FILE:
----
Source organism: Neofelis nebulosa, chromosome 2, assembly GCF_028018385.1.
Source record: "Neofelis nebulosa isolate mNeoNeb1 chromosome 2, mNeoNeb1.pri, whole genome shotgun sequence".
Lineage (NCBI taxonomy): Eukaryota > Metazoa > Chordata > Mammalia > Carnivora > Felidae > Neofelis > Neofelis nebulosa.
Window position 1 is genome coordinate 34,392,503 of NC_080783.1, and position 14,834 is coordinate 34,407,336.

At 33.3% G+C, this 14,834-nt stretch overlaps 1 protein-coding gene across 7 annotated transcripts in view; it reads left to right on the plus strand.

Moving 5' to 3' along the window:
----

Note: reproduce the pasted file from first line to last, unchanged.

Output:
Source organism: Neofelis nebulosa, chromosome 2, assembly GCF_028018385.1.
Source record: "Neofelis nebulosa isolate mNeoNeb1 chromosome 2, mNeoNeb1.pri, whole genome shotgun sequence".
Lineage (NCBI taxonomy): Eukaryota > Metazoa > Chordata > Mammalia > Carnivora > Felidae > Neofelis > Neofelis nebulosa.
Window position 1 is genome coordinate 34,392,503 of NC_080783.1, and position 14,834 is coordinate 34,407,336.

At 33.3% G+C, this 14,834-nt stretch overlaps 1 protein-coding gene across 7 annotated transcripts in view; it reads left to right on the plus strand.

Moving 5' to 3' along the window: